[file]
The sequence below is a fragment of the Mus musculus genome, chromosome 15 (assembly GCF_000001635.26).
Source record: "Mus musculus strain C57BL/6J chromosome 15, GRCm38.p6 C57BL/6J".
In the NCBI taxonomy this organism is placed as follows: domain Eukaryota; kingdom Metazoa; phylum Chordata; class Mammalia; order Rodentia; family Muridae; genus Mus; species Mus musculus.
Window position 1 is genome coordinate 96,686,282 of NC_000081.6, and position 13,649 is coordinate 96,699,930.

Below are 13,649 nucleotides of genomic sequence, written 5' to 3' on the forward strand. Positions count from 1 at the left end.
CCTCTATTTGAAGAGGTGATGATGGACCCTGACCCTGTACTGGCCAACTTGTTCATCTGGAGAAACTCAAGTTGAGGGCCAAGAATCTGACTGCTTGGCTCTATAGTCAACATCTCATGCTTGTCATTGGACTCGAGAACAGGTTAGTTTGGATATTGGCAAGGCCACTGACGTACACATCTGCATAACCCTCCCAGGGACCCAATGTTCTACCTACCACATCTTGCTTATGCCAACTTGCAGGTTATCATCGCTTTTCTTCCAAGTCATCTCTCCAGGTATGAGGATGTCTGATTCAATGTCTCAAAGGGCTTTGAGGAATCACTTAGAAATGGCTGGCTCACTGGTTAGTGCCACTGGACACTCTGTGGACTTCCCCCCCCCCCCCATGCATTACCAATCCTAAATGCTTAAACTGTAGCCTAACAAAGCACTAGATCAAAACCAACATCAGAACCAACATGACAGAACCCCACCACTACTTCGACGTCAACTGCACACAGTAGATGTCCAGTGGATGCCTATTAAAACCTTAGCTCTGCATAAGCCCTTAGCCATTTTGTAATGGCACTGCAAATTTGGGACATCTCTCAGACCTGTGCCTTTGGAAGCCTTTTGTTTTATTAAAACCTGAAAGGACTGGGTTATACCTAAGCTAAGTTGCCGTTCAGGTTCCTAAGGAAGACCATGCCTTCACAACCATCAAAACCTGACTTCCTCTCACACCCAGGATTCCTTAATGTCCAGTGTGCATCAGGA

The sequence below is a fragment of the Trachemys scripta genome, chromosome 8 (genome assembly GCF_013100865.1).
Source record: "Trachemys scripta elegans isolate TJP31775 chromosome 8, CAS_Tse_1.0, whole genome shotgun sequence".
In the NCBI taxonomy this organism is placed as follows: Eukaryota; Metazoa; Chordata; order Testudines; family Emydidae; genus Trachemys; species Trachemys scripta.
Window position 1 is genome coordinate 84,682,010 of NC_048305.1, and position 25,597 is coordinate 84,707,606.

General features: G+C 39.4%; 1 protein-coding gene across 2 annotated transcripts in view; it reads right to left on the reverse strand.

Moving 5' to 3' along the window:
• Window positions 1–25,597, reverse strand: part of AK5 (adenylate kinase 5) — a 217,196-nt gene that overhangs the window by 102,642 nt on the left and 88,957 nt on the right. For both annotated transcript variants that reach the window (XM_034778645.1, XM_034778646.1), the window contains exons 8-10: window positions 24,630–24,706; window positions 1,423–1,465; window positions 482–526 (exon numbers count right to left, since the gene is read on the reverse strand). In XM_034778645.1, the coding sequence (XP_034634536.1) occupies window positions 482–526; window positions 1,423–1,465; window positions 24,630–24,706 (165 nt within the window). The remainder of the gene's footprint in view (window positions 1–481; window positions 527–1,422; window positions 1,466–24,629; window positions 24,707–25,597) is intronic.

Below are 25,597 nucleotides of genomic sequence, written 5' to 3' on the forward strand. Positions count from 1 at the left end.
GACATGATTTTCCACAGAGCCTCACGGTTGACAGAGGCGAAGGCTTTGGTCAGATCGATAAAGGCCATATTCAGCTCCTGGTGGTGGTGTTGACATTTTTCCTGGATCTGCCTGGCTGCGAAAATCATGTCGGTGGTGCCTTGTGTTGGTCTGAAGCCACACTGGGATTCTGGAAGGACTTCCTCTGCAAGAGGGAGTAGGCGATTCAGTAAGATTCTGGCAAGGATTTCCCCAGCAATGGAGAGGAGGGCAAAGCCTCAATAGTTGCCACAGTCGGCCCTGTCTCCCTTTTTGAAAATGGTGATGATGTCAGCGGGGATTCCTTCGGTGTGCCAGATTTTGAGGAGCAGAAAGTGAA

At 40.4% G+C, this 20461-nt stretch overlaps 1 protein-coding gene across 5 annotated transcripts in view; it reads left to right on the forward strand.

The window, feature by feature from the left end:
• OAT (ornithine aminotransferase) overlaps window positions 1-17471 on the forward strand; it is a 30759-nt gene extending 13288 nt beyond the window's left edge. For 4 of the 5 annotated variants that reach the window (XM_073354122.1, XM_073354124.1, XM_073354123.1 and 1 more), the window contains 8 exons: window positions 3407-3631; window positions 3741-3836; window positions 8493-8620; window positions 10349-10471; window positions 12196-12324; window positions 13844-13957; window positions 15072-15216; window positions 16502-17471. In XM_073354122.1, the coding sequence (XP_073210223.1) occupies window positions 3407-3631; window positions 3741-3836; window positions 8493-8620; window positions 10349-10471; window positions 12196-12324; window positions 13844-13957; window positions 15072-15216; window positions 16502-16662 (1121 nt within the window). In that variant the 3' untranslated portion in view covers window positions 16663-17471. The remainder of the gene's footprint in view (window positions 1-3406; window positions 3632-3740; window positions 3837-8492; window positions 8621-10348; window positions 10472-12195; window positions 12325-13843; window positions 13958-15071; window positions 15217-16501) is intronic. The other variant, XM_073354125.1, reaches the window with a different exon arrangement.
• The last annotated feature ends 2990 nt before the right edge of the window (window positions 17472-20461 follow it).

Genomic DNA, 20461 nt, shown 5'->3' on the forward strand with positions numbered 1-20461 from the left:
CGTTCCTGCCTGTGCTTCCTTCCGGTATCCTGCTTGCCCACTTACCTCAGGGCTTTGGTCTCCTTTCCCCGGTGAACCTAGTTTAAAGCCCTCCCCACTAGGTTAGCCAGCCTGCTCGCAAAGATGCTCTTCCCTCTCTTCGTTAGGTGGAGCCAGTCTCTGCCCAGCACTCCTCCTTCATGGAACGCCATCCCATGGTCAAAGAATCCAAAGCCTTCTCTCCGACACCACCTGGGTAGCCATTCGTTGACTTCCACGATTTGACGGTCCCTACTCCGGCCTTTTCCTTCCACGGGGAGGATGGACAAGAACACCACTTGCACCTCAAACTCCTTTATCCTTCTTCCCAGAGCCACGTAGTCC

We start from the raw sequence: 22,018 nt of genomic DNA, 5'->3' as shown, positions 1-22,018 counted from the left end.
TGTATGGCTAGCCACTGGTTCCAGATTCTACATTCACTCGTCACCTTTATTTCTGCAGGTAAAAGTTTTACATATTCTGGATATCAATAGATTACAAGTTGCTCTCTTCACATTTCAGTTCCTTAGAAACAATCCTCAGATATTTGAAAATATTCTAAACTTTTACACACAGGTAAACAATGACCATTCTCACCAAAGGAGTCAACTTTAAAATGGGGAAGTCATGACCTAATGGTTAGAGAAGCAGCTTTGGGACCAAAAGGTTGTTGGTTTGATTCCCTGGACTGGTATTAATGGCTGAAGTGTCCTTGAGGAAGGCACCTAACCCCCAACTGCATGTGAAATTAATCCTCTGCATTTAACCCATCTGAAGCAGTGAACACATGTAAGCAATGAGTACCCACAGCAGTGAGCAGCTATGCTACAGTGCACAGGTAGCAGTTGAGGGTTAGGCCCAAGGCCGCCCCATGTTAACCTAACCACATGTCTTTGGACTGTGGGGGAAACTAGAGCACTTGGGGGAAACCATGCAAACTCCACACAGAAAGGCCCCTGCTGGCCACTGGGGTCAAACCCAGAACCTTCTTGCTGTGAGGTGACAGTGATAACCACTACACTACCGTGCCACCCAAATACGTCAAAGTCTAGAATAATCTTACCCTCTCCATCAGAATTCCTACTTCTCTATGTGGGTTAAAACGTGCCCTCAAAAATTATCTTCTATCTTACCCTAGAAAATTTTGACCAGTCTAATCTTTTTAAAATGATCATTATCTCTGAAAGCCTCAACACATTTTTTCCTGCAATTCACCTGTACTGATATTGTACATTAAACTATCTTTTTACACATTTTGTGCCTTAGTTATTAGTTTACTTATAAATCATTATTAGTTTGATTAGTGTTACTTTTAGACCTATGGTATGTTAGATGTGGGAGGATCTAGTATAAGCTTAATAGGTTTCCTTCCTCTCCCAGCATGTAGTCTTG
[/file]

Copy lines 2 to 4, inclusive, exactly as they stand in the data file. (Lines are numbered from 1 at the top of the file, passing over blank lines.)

Source record: "Mus musculus strain C57BL/6J chromosome 15, GRCm38.p6 C57BL/6J".
In the NCBI taxonomy this organism is placed as follows: domain Eukaryota; kingdom Metazoa; phylum Chordata; class Mammalia; order Rodentia; family Muridae; genus Mus; species Mus musculus.
Window position 1 is genome coordinate 96,686,282 of NC_000081.6, and position 13,649 is coordinate 96,699,930.